Slowing population growth would both reduce the demand on resources and lead to fewer women of reproductive age. This can be accomplished if women around the world who want to control when and if they have children have access to family planning and education. The United Nations estimates that, worldwide, 350 million couples who want to use contraceptives lack access.  Unfortunately, President Bush ignored the causes and consequences of increased population growth when he reinstated the Global Gag Rule that limits access to international family planning, and again, cancelled the country’s scheduled annual $34 million contribution to the United Nations Population Fund (UNFPA) that could have prevented nearly two million unwanted pregnancies and approximately 800,000 abortions.

Our planet cannot sustain continued population growth. In order to improve the health and well being of children, women and the planet, we must make sure that every woman can freely decide the size and spacing of her family through access to safe and effective family planning. RICHARD DRESSER Deerfield

Editor’s note: In the March 2005 edition, we ran a Short Stuff from Sharon Damore, assistant professor at DePaul University’s Department of Education, about reforming the culture of standardized tests in our school systems. Several readers asked Damore for practical steps they could take. Here’s her response:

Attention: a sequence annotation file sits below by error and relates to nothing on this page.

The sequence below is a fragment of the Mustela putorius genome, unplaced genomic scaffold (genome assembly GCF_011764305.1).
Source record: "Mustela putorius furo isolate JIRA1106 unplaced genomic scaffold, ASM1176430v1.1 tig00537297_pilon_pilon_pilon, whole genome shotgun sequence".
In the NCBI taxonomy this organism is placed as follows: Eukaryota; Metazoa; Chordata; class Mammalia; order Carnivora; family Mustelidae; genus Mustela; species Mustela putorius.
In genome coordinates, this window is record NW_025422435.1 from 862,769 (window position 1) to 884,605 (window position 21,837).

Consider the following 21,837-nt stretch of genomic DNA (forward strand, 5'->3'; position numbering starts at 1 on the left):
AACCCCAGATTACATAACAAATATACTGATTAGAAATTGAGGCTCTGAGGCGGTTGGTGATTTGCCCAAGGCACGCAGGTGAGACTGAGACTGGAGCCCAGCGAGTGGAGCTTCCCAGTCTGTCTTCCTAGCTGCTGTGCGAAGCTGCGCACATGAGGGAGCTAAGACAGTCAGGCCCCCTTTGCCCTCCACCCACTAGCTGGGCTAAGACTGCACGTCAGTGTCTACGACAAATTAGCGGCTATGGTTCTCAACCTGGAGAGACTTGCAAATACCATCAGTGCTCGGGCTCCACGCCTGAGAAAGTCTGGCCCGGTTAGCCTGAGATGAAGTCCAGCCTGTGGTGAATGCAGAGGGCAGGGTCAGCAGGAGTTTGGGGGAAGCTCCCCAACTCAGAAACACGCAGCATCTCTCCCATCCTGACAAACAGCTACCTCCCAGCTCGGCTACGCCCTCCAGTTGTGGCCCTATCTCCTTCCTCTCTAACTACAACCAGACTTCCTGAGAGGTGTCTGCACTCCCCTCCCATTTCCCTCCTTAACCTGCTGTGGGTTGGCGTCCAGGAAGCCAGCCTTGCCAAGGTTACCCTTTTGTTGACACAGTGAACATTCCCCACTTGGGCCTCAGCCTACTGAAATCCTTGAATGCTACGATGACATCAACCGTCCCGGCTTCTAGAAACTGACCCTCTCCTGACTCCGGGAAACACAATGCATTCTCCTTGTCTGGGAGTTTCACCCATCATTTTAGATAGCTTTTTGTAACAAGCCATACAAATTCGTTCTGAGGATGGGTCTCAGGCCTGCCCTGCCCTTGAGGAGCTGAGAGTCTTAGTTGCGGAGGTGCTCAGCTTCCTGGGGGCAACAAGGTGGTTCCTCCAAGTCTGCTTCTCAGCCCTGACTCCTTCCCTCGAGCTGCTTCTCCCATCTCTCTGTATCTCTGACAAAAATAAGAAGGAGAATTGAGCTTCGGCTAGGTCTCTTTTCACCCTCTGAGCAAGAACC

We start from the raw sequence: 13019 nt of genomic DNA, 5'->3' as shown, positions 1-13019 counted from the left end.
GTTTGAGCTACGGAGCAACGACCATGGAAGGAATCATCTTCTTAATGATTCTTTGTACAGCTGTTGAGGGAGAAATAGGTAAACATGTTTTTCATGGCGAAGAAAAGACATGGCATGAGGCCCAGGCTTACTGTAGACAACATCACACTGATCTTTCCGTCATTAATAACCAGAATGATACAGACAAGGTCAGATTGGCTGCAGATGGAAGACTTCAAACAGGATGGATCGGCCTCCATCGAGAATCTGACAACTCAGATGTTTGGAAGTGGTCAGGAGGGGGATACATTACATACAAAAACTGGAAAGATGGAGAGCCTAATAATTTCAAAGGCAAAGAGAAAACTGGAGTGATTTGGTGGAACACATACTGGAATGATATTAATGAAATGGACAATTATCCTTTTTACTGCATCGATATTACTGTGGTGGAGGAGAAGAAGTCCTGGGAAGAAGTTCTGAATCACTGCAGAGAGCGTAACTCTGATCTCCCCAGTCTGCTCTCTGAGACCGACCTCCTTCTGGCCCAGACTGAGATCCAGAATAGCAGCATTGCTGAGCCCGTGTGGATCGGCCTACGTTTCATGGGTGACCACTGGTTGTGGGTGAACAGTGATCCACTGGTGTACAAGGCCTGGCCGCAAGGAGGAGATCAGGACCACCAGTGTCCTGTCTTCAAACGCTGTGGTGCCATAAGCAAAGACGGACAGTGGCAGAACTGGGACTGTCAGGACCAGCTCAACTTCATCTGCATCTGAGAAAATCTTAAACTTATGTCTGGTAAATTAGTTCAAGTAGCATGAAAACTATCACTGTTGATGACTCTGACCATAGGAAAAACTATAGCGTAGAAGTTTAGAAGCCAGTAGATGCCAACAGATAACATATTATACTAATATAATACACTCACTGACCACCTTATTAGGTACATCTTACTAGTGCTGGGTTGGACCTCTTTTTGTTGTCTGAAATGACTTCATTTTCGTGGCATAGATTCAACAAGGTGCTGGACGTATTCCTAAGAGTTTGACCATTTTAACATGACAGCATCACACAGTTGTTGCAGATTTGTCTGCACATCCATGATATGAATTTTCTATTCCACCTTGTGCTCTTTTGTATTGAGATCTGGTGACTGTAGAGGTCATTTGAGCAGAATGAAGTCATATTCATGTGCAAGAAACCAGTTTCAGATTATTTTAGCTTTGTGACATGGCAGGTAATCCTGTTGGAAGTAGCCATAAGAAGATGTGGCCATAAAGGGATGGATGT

There are Chicago Public Schools that stop teaching valuable skills each spring so they can spend time preparing students to take the Illinois Standards Achievement Test (ISAT). But there are North Shore schools that don’t spend any time at all prepping students to take standardized tests.

Why? Because so much rides on the results, especially at schools that rely heavily on state and federal money. Unfortunately, test prep is a necessary part of the education of children who don’t have the home environment that supports tons of reading and cultural experiences that result in high test scores.

Recently, I was in Washington D.C. reviewing a high quality charter middle school that will shortly be placed on the failing list according to No Child Left Behind with test results as the final indicator.

Not fair. No where does No Child Left Behind consider the qualities I discovered in the adolescents in the D.C. school: their social/emotional maturity, their sophisticated use of language, their respectful interactions with both adults and peers, their classroom discussion skills and their abilities to articulate the school’s mission and impact on their future.

So what can a parent do? Educate yourself and talk about it.

Start with Jim Popham’s book, Testing! Testing! What Every Parent Should Know About School Tests. It is a great explanation of test design for the layman. Another one of his books is America’s Failing Schools, How Parents and Teachers Can Cope with No Child Left Behind. 

Another issue that must be explored by both educators and parents is, if not tests, what are the measures of our children’s success?

Schools still must be held accountable. Two books, Gerald Bracey’s Put to the Test or Arthur Costa’s Habits of Mind, offer a good place to start researching that question.

I think we can measure what’s important but we have to define it better. We can’t rely solely on standardized tests to measure the quality of the learning that we hold dear for our children. 

You can make your concerns known to your local, state and national politicians.

I like the Center for Education Reform Web site (www.edreform.com), and its Grassroots Action Center. The site offers a template to prepare letters and e-mails to tell our politicians that education needs to be accountable for the quality of learning, but these tests do a very poor job of accomplishing that goal. Sharon Damore